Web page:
American hip-hop artiste Lecrae released a series of viral tweets two days ago (September 14).

For those who might not be familiar with him, the Grammy Award winner and record label co-founder is also an author, having written about his past, which includes sexual abuse, alcohol addiction and depression.

Here’s what the 42-year-old had to say on deconstruction happening in the Church, edited only for house style.

A lot of Christians are afraid of deconstruction. I’ve personally gone through it, and let me give you food for thought.

There are two types of deconstruction happening in the Church. One is healthy, the other is dangerous.

One type of deconstruction actually involves using Scripture to deconstruct unhealthy ideas and practices.

Christ himself did this by deconstructing the Pharisees’ interpretation of Scripture. “You have heard it said but I say…”

Using Scripture to challenge things. Healthy.

Many millennials are using culture to challenge Scripture. This often leads to culture taking precedence over Scripture, and sadly people begin to deconstruct themselves out of the faith.

We begin to question the Bible because it doesn’t line up with culture. Unhealthy.

Nine times out of 10 this type of unhealthy deconstruction begins with church hurt.

Racism, sexism, abuse of power, etc give way to a need to make sense of things, and the last thing people want to do is use Scripture to make sense of these failures by “church folks”.

So people look OUTSIDE of God for answers and find themselves being thrown around by every wind and wave of doctrine. I’ve been here.

When God and morality are out of the picture, you now have licence to make decisions that can wreck your marriage, family, mental health and body.

Many don’t realise there have been healthy deconstructions throughout history that have lead to health.

There are generations of believers who have been through this and we can learn from them, versus destroying our life and faith trying to figure it out alone.

Lastly, deconstruction is only part two of a healthy faith. The goal is not to tear everything down and live there.

First is construction, then deconstruction, then reconstruction.

Reconstruction leads to a stronger faith where you’ve thrown out unhealthy views and see Christ clear.

Many movements, from the Reformation to the Civil Rights Movement, involved deconstruction using Scripture and then reconstruction.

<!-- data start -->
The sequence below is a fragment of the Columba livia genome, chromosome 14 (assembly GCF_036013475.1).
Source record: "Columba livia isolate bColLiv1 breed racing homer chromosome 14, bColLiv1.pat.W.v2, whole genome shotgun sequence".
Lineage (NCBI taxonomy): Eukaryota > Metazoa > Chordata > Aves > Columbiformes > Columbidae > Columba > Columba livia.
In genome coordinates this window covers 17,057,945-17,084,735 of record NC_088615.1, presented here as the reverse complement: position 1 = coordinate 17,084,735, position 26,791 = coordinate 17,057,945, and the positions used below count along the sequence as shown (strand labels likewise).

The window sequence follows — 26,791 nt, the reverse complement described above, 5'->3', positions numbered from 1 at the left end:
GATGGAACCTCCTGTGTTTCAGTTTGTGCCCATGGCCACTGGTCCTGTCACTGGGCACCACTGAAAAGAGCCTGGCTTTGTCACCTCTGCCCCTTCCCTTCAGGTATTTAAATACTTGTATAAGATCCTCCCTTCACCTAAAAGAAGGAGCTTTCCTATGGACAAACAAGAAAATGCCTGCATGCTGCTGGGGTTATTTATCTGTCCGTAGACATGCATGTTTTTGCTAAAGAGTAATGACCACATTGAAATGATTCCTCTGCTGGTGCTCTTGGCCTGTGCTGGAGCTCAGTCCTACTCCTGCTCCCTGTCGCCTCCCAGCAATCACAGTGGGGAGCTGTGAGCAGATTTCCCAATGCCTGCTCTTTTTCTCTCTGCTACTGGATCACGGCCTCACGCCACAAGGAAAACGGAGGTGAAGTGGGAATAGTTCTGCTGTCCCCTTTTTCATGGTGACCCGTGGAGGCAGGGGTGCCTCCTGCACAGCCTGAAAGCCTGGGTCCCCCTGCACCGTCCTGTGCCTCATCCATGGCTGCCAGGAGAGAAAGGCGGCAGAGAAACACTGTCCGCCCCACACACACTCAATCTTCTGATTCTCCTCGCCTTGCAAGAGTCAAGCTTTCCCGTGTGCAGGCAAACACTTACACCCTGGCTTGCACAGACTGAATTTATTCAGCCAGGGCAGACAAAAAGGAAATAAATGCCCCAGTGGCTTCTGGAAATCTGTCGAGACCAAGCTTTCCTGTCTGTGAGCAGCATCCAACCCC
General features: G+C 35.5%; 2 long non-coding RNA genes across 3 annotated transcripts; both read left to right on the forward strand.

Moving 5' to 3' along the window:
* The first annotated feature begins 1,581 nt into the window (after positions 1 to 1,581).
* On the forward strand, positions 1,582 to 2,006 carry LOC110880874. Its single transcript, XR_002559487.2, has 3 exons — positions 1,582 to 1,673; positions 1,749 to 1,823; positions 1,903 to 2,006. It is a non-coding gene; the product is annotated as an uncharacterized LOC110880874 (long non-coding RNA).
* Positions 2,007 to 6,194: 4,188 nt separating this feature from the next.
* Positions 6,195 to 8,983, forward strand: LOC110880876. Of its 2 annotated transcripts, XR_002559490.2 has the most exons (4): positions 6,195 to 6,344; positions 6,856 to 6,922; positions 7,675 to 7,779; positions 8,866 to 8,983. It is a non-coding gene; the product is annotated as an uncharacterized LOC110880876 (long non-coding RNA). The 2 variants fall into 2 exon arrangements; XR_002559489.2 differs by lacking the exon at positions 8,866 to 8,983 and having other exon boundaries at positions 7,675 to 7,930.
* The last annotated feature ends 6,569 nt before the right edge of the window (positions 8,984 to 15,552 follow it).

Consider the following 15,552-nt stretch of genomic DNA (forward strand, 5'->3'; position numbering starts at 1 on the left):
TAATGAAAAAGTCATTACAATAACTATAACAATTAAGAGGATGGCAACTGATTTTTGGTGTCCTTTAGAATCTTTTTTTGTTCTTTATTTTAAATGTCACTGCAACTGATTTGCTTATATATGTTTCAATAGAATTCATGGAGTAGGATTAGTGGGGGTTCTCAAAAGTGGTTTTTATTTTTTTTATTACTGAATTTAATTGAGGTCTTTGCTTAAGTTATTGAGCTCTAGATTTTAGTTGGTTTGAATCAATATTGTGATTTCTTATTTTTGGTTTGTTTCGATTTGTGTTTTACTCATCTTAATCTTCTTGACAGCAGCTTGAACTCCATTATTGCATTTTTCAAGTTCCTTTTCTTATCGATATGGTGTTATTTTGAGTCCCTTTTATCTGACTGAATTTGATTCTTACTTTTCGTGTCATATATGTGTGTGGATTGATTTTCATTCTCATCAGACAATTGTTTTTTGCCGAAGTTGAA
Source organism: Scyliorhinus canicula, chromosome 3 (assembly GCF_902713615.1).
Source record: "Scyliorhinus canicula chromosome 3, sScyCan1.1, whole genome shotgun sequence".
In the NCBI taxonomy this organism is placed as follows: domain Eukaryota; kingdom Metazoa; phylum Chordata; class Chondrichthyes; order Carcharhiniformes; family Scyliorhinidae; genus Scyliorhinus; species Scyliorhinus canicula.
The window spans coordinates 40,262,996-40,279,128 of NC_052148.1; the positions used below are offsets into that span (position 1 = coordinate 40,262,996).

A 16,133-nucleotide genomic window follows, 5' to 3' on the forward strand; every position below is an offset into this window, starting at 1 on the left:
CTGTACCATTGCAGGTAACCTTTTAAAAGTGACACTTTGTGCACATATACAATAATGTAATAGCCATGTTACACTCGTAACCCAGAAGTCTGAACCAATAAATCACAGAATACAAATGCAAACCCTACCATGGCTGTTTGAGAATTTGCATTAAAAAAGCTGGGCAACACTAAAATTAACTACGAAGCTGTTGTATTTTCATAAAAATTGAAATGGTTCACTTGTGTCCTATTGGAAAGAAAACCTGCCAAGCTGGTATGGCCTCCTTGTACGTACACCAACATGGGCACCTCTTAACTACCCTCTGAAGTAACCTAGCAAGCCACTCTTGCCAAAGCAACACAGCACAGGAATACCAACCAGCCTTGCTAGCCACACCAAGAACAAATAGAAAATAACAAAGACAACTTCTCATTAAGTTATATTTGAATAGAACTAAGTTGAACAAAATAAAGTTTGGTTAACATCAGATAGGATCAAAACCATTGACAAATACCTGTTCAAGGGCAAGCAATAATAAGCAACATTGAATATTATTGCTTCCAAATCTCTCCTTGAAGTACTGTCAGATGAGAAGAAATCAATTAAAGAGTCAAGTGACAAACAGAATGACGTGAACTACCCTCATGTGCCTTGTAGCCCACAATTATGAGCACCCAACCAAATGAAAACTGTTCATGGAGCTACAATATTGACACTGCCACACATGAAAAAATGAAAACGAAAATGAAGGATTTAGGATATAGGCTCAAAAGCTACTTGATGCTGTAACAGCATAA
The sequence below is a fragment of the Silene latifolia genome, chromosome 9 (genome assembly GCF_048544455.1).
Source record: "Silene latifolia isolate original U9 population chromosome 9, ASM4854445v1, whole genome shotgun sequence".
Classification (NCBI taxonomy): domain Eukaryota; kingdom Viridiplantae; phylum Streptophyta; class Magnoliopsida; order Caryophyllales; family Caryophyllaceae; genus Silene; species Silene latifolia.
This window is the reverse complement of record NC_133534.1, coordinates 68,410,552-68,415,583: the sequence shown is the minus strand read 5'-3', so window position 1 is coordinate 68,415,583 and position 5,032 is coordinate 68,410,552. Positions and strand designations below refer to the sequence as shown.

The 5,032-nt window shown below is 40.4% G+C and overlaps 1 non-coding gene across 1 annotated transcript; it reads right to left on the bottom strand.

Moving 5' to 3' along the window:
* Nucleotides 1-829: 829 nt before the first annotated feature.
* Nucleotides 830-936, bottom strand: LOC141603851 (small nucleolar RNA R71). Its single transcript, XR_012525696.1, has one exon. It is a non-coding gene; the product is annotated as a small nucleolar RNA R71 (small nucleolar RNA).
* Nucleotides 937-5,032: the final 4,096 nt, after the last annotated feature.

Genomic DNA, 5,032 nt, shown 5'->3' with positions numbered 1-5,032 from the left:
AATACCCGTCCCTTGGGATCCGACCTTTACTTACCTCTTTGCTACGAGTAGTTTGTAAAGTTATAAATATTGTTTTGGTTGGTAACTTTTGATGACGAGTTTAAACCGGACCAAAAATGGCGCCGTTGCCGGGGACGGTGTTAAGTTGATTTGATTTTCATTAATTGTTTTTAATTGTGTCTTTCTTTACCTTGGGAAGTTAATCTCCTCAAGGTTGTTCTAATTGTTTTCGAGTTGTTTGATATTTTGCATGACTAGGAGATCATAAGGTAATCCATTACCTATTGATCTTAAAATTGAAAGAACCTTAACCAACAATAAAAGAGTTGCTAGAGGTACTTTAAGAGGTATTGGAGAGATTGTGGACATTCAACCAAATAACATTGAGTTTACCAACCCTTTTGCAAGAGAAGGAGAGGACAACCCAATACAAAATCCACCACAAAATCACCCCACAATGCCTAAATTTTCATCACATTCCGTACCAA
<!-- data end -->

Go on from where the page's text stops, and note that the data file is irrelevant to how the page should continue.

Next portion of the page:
I offer this as an encouragement to those struggling. My faith is stronger than ever. I’ve been there, and healing is possible.

Lecrae on reconstruction

Unsurprisingly, his tweets attracted a fair amount of debate in the comments section, with some who said he hit the nail on the head and others who disagreed.

To read the entire thread, you can access it here.

For context, this is not the first time the Christian rapper has talked about deconstruction.

In an interview with The Christian Post last December, the father of three shared a little about his journey.

“Deconstruction is not a bad thing if it leads to reconstruction,” said Lecrae.

“Sometimes you have to demolish a building that is mould-infested and then build something else on that foundation.

“We’re not getting rid of the foundation — the foundation is Christ — but we’re building on that foundation and tearing down some things that were unnecessary.”


This video above is also a good one to watch for more background on the “church hurt” that Lecrae himself has experienced.

In short, he says “it wasn’t so much one particular gathering or congregation” but the American evangelical church at large, which happened through his line of work.

As for those who are wondering if Lecrae still believes in the concept of Church, he explains it well in his interview with The Christian Post.

This is his answer when tackling a question on what he would say to someone who has been hurt by the Church.

I understand hurt. I understand the struggle, and your feelings should be validated. Let’s not throw your feelings away and say, “well, you need to get past that and go fellowship with God’s people”.

It’s a very nuanced conversation because you’re talking about people going back to a group of people, not just a building… What is the dynamic with these people? 

Because there’s no two gatherings that are the same. So is this a healthy place for you?

Is this a place where you can thrive and go growing your relationship with God, and be among other broken people who are trying to figure out what God has called them to be?

Is it a toxic environment? What are those dynamics, and how do we wrestle with those particular things?

And at the end of the day, the goal is health. The goal is for broken people to find healing and worship the healer… So how are you going about doing that?

Because sure, maybe you don’t have to go back to that group of people. But you’ve got to get with some group of people in order to be a part of this family…

You’ve got to be connected to God’s people on a consistent basis in order to become all that God wants you to be.

Lecrae on grace

Finally, we end with some wise words from the multi-hyphenate on how one can still love the people of God despite being wounded.

Conceptually, I had to realise that my people hurts cannot be God hurts. I cannot transfer the hurt I’ve experienced from people onto God.

God didn’t do that to me. Jesus didn’t do that to me. That was people, and people are broken.

I’m one of those broken people. I’ve hurt people before. It’s recognising and realising that, and being gracious.

  1. What are some faith questions you’re wrestling with this season?
  2. How have you been using Scripture to challenge culture, or culture to challenge Scripture?
  3. Have you had any experiences with church hurt? Which part of the healing journey are you at?